For all the talk in Congress about a fence between Mexico and the United States, nothing ever gets done.
For all the talk in Arizona about a fence between Mexico and Arizona, nothing ever gets done.
But now a state legislative committee that has recommended nothing specific in over a year and a half of meetings has proposed building the first mile. The fence has received no government funds. It has raised $273,000 in donations. It will cost the state an estimated $2.8 million, which of course means $5 million, minimum.
Politicians like to talk. Bureaucracies like to plan. Committees like to meet. But the border remains a sieve.
Something will be done one of these days. We have a politician’s word on this. A member of the committee assures voters that the committee is “looking to get the first mile started.” Yes, sir, it is looking into it. Carefully looking, you understand.
Once construction begins — within the year, if all works out — Smith said he is confident private contributors will begin donating again. Since fundraising began last year, private donors have given $273,000. The committee is talking to two fencing companies for the project, plans to use inmate labor and hopes private companies will donate supplies to lower costs.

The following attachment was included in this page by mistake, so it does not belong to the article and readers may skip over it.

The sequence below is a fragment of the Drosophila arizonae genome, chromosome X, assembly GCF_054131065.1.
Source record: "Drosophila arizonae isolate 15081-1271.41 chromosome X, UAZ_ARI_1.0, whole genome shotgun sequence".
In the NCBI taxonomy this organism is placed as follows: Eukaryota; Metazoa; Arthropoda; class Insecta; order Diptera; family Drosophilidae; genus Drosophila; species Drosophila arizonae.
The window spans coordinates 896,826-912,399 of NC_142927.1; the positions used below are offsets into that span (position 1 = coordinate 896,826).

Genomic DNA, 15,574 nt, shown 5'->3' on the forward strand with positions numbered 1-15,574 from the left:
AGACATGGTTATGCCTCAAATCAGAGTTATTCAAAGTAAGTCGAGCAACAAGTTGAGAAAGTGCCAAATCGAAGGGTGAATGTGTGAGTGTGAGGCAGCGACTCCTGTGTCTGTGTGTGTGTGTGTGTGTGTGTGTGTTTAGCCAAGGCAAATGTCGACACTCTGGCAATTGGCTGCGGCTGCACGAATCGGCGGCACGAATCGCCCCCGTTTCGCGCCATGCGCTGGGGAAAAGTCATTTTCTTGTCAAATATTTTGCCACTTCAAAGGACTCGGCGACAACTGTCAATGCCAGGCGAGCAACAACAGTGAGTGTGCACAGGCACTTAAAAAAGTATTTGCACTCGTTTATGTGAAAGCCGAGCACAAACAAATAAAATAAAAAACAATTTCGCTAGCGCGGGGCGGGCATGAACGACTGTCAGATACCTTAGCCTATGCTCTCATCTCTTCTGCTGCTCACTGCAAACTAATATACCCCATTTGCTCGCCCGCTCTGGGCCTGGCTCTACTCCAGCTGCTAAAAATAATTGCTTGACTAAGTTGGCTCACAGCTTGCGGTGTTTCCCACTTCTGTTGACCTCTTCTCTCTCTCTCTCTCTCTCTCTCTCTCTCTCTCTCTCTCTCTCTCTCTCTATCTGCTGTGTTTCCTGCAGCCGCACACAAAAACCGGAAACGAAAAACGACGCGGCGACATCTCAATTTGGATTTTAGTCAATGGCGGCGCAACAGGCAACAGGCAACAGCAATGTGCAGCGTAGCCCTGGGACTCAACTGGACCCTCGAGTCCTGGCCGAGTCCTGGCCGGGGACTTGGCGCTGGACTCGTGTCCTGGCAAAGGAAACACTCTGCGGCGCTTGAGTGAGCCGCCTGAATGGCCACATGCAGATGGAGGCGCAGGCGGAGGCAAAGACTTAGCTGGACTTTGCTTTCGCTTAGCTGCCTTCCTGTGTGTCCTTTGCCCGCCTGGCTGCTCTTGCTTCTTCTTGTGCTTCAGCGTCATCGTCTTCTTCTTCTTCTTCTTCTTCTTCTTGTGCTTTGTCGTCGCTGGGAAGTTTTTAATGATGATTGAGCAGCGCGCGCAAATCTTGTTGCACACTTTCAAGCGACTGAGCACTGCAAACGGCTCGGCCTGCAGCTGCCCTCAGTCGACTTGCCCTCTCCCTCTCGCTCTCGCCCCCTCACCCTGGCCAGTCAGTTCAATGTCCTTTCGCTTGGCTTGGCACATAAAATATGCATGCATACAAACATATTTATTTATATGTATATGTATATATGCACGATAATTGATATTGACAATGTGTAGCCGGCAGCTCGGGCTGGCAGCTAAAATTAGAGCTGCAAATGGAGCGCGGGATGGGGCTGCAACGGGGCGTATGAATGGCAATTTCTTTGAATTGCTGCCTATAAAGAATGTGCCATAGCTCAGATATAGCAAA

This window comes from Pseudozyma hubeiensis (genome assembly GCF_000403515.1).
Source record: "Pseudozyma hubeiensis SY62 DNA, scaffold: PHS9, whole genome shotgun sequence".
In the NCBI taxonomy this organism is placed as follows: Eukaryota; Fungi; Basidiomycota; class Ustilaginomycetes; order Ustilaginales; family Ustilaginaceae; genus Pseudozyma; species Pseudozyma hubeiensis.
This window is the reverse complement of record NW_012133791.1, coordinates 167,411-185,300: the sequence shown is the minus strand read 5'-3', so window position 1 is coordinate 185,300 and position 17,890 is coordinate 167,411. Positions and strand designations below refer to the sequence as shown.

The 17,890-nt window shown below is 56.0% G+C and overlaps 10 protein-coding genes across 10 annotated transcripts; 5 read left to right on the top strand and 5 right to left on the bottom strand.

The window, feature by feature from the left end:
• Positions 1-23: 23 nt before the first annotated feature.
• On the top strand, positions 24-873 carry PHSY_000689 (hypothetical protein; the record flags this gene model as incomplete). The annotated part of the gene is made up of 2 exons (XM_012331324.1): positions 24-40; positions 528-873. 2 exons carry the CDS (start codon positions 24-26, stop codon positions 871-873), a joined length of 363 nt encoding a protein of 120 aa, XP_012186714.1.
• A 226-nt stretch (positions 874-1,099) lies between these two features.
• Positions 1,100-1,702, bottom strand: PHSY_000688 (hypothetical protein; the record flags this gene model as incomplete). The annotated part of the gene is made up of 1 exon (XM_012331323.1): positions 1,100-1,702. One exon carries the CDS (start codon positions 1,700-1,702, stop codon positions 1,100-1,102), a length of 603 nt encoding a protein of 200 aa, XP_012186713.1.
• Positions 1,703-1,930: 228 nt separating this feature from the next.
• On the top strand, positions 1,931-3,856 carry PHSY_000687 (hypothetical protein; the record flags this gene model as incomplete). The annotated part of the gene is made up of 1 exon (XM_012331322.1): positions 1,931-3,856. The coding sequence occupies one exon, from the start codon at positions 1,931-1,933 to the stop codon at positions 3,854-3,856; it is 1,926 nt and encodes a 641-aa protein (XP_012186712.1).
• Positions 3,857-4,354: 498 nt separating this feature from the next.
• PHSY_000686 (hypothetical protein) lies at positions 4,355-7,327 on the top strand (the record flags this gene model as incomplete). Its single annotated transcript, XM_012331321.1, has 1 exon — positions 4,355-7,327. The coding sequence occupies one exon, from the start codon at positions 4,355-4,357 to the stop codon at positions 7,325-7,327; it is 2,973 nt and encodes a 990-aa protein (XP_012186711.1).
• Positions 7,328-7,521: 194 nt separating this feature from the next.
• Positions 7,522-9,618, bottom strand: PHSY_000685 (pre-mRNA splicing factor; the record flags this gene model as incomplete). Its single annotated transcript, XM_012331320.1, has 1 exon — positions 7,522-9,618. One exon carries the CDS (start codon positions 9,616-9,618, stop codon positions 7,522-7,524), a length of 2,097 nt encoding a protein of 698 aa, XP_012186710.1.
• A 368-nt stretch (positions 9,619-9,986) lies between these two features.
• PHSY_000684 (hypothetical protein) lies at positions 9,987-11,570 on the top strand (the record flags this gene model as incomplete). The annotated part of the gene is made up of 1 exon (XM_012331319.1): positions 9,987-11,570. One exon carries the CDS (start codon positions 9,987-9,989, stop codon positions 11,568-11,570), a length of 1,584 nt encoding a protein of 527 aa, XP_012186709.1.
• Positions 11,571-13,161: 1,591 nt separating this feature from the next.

The state legislature set up the committee in 2010. The committee is rolling along, holding meetings. “Members include Republican state lawmakers, county sheriffs and state department heads.” It has been meeting since March 2011. It has made no recommendations.
It was set up to make recommendations.
“I don’t think we have enough info to make a recommendation,” said co-chairman Rep. Russ Jones, R-Yuma. “There’s so much technology that’s important given the challenging terrain.”
But do not worry. “Jones said the committee may make recommendations starting early next year.” Then again, maybe not.
The committee is required to file monthly status reports. It has not met since April. It did submit a report in November 2011.
These is a solution to this problem. Jones has said the legislature may change the law requiring monthly reports. Then again, maybe not.
Although the committee hasn’t made any recommendations, Jones said there has been some movement: creating the committee website, hearing testimony from law enforcement and twice visiting the border.
There is an old rule: “Activity is no substitute for production.”
Their next step is to look at the technology and figure out the best way to secure the border, physically and through surveillance, Jones said.
That will happen Real Soon Now.
“We need to figure out how to make legitimate trade and travel possible,” he said.
Yes, they do. One of these days.
Meanwhile, the border remains a sieve.
Do voters care? Maybe a few do, but not enough of them to threaten politicians with reprisals for doing nothing. Comprende, usted?